On Thursday night, I attended the Alterface event at the brand new Desperados 3D Interactive Cinema at Sentosa CineBlast, during which I shot cowboys with a gun whilst on horseback with TheJuice's Pauline Quayle
’s Bev Jackson
and Tony Whittaker
from Elton Games
. Olivier Vincent
, Alterface’s Content and Communication Manager, told me about their recently launched 5Di platform, the aim of which is to bring their interactive dark ride technology to a new market, the smaller FECs pubs, clubs and retail venues .
Later that evening I headed up to the Long Room at Raffles Hotel, Singapore’s world famous hotel and reputedly the haunt of many celebrities over the last century. Propping up the bar, sipping lurid
pink Singapore Slings and dropping peanut shells on the floor (as is customary apparently) I thought of all the great writers who drank at this very bar. Anthony Burgess brought his Droogs here, Conrad took stock before venturing out into the jungles of South East Asia and Somerset Maugham wrote novels under the shade of the frangipani trees. Met up with Mark Dvorchak
and John Turner
from Pro Forma Advisors LLC, neither of whom were writing. Theirs was a long week and they were off to China before heading back to the US.
A Singaporean friend later revealed to me that Singapore Slings were never pink, the drinks we savoured arrived in crates from China and the original Long Room bar was actually on the ground floor and a hundred yards from where we had been drinking. The whole thing was in fact a themed bar, as authentic as the “top-o-da-morning” “Oirish” pub in which we’d eaten chicken satays earlier in the day. Even Conrad it transpired had never set foot in Raffles. He’d been staying down the road and walked past the newly built hotel on an evening stroll.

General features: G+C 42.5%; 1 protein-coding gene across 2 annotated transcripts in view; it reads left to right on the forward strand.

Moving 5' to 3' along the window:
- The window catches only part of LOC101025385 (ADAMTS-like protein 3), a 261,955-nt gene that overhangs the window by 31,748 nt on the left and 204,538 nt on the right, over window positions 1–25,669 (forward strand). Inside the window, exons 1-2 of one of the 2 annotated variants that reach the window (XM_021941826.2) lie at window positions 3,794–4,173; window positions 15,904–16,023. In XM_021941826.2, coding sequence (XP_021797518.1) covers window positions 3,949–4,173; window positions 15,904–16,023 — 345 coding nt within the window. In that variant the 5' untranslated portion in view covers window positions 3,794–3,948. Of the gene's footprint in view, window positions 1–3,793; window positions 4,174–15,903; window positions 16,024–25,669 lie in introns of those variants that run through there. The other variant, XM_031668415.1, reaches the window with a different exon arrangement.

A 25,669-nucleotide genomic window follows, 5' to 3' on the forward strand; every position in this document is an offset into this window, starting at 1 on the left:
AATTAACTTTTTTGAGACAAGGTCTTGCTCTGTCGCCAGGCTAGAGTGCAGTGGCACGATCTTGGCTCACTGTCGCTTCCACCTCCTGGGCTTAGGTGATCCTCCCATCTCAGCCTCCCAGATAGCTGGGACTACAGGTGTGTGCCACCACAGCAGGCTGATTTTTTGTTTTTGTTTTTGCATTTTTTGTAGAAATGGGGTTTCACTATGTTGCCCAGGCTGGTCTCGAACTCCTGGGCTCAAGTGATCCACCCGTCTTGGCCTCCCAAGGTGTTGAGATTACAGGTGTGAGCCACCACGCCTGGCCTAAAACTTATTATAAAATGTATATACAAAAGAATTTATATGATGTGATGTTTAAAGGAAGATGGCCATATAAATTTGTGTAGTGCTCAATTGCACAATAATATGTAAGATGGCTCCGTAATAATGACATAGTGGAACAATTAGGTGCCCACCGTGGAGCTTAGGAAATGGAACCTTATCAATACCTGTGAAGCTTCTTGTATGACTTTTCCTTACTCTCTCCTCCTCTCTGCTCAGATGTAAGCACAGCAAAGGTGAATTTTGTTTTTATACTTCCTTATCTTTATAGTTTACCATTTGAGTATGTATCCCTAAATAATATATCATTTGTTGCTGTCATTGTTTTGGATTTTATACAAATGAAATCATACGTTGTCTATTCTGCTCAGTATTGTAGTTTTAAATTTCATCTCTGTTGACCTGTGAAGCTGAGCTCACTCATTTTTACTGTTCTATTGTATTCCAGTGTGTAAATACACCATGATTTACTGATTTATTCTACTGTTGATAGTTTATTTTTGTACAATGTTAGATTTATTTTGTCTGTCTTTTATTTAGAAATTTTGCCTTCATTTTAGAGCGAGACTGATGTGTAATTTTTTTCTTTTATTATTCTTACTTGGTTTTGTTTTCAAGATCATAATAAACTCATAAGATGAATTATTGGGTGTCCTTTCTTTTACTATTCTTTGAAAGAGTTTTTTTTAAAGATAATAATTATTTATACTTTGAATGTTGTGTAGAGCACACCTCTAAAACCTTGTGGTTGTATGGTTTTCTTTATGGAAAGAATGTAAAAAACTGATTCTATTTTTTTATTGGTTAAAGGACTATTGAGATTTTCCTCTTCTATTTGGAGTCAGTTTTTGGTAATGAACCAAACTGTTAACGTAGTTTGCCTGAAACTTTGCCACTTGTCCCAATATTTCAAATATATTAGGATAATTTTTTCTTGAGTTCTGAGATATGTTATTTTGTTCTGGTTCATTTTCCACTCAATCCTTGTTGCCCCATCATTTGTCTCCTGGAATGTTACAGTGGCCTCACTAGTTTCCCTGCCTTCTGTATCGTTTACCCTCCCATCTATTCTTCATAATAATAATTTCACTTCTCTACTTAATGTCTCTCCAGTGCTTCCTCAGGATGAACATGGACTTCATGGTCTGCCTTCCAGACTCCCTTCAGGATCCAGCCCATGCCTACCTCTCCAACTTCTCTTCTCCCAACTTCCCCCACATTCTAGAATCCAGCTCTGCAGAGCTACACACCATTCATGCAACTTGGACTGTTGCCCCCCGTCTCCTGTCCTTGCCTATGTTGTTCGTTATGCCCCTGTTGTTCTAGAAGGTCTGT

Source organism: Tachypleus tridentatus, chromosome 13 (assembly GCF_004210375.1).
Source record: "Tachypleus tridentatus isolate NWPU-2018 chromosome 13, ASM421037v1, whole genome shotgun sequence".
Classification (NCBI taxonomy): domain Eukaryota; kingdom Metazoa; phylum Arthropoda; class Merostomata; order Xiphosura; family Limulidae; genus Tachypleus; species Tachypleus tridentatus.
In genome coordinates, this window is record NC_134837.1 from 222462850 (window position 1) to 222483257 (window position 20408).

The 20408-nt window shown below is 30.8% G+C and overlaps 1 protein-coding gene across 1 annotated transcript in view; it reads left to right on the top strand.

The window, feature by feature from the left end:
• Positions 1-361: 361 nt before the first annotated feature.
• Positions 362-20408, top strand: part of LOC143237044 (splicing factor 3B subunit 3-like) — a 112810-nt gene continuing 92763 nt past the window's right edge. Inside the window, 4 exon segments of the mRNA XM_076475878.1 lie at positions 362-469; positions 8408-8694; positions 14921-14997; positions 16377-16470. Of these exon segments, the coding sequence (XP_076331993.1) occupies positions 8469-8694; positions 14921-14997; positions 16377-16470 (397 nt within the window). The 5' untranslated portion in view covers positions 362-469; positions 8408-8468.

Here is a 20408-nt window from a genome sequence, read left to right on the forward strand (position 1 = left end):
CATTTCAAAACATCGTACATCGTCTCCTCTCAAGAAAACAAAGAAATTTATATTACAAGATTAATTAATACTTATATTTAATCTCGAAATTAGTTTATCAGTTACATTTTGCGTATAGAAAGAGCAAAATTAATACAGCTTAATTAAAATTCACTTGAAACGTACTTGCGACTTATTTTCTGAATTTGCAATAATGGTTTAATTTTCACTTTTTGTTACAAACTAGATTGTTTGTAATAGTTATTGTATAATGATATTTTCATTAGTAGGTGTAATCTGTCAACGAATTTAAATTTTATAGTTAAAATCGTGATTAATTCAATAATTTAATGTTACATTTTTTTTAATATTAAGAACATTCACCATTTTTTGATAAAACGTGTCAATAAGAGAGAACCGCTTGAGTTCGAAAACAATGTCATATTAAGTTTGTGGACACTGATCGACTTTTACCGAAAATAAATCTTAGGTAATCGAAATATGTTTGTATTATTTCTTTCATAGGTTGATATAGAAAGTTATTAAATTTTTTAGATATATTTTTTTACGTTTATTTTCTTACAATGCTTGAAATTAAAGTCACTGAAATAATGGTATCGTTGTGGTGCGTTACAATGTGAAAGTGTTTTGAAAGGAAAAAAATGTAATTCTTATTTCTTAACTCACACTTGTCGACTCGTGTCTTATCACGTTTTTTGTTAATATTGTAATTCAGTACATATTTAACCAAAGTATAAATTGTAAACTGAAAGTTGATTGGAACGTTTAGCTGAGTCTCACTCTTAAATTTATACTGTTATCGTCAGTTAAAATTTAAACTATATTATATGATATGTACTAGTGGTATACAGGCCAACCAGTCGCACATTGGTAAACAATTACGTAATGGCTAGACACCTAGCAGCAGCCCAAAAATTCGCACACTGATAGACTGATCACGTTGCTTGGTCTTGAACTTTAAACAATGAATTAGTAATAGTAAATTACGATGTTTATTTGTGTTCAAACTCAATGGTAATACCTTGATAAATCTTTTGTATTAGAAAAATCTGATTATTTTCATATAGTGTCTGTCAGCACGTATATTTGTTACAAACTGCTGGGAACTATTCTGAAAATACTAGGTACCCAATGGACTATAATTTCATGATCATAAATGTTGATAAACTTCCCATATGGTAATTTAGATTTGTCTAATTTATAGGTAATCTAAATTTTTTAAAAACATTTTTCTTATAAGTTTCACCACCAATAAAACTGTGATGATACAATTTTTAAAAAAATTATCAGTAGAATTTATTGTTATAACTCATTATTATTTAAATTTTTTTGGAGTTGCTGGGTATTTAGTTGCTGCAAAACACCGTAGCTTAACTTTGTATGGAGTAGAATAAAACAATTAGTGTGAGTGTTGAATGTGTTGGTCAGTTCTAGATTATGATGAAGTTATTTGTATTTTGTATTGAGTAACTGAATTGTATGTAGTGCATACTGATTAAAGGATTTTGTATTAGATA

A New Kind of Theme Park and an Old Kind of Tree
Lunch on the Friday with Bryan Lee
, General Manager of d’Strict
, one of the show’s Gold sponsors. Bryan has introduced the industry to “Live Park”, d’strict’s 4D theme park experience, which brings an entirely new dimension to the theme park model. Utilising spatial interactive games, mixed reality, hologram performances and merging gaming and mobile technologies it allows a visitor to create their very own highly immersive interactive experience. ‘Live Park’ includes one of the world’s largest 360 degree panoramic 3D screens and is set for an exclusive preview at the World Premiere Showcase in August 2011, prior to the launch in November
2011. Watch this space.
On my last day, I took a trip to Bukit Timah Nature Reserve, all that remains of the tropical forest that once covered the Island. The 400 year old (and very real) trees I encountered were giants even when the jungle was “infested” with tigers. Since Sir Thomas Raffles first set foot on the Island 200 years ago and built his eponymous hotel, they have seen Singapore transformed into a global power house and one of Asia’s leading cities. The new developments on Sentosa Island, Resorts World and Universal Studios Singapore have added yet more reasons for tourists to stop in the “Lion City” and indeed IAAPA chairman Robert S Rippy believes tourism numbers are strong enough to support a second major theme park on the island.
It is this optimism, and this growth across the region that is mirrored in the growth of the theme park and attractions business. For this reason, the show was superb, the venue was an exciting place to be and the evening events worked well: there was business in the air.